“I want to double my turnover in the next three years,” is something I’m hearing increasingly from clients. And when I ask them how much profit they’ll make, I’m met with a blank stare.
Too often they don’t even know why they want that turnover goal. Maybe it’s something they’ve heard or read and think that’s what they should be aiming for, but have little idea of what profit they’ll have left to show for it all at the end of the year.
I think that turnover growth is a blunt measure of success, but one that is in danger of being valued above all else. Rapid turnover growth will magnify any problems or weaknesses in your business, and growing by 33 per cent a year will put immense pressure on you and every part of your business.
Too many companies focus all their efforts on growing their sales but don’t see much improvement on their bottom line. The most common thing I see is that the percentage net profit falls every year as turnover grows, making their business more vulnerable.
What we really want is safe and controlled growth.
I say flip the thinking. Start off by being really clear on what growth means to you. What is it you want? Earning more for yourself, building cash reserves, or is it just the ultimate vanity exercise of growing turnover because that’s what the business rat race says we should be doing?
Rather than starting with sales, start with how much profit and cash you want to make, and work backwards up to the sales line.
A relentless focus on delivering ever-increasing sales targets without regard for the bottom line inevitably creates a dysfunctional culture that can create lasting damage.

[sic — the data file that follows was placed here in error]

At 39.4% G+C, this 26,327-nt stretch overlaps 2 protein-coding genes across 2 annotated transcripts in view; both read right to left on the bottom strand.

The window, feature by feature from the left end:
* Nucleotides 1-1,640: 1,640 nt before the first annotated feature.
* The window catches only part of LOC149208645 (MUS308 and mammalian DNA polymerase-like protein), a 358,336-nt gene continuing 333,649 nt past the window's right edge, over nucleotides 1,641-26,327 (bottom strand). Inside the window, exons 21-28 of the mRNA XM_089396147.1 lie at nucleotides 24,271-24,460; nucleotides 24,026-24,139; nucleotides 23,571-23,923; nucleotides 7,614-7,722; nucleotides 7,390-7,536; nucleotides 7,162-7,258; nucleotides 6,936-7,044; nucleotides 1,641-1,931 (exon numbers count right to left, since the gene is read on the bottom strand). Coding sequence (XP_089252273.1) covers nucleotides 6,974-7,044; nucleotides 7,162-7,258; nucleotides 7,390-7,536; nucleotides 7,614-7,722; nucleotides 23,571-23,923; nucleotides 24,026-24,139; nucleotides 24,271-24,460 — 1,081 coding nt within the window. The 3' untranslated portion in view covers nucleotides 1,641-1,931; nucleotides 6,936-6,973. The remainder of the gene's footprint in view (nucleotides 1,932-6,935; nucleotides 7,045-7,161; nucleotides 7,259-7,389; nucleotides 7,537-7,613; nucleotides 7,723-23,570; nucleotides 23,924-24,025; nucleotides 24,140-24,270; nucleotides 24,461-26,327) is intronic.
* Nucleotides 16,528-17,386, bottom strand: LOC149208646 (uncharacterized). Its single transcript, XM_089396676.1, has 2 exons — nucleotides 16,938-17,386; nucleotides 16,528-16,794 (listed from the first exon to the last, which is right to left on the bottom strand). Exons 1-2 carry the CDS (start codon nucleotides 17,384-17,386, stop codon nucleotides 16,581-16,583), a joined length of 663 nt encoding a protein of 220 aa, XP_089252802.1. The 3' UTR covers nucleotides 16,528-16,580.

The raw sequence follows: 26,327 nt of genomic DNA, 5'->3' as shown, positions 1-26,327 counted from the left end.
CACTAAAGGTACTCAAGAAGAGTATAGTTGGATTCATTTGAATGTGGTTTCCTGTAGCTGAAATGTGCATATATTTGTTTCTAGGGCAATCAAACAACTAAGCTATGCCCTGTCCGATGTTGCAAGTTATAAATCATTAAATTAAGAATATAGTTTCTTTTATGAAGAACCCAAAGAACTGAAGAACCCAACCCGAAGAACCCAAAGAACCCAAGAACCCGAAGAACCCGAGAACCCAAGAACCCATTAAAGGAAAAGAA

Why do we need to focus on bottom line profit? Well profit drives cash, which every business needs to survive. And growth eats cash, so a fast growing company needs to focus on profit and cash more than ever. Considering that a business in the UK has about a 40 per cent chance of getting to their fifth birthday, generating profits and cash has to be a top priority if we want our companies to survive in the long term. Whoever sets up a business thinking they’ll just do it for a couple of years?
So why does a focus solely on revenue so often result in less profits, surely profit should follow sales? These are the most common areas that we see in growing businesses:
- Taking lower gross margins just to hit sales targets
- Taking on business that doesn’t fit your business model or strategy just to hit targets
- Compromising on the type of business you want to do; taking on demanding low quality customers who will drain your resources and probably not pay you on time
- Finding good quality sales people quickly enough to keep the sales growing can be an expensive trial and error exercise
- Paying sales bonuses on turnover, regardless of how profitable that turnover was
- Less efficiency; the business grows too quickly and can’t keep up with itself. Processes and procedures break, customer service suffers, and leadership and management issues emerge which all distract you from driving your business forward
- And as sales grow, overheads have a tendency to grow disproportionately, wiping out profits
So before you embark on a rapid turnover growth plan, get really clear on:
- Why, exactly do you want to grow – what will this look like for you?
- What you want your bottom line to look like, and work backwards to the sales line
- Have you got the cash to support the sales growth?
Instead of focusing on just growing sales, get obsessed with profit. Set gross margin targets and make sure everyone is going for good quality business.
Then before you look to grow sales, look closely inside your business. How can you increase profits with the business you already have. Strengthen your existing business foundations before you throw growth at it.
Serena Humphrey is MD of financial training company F Word.
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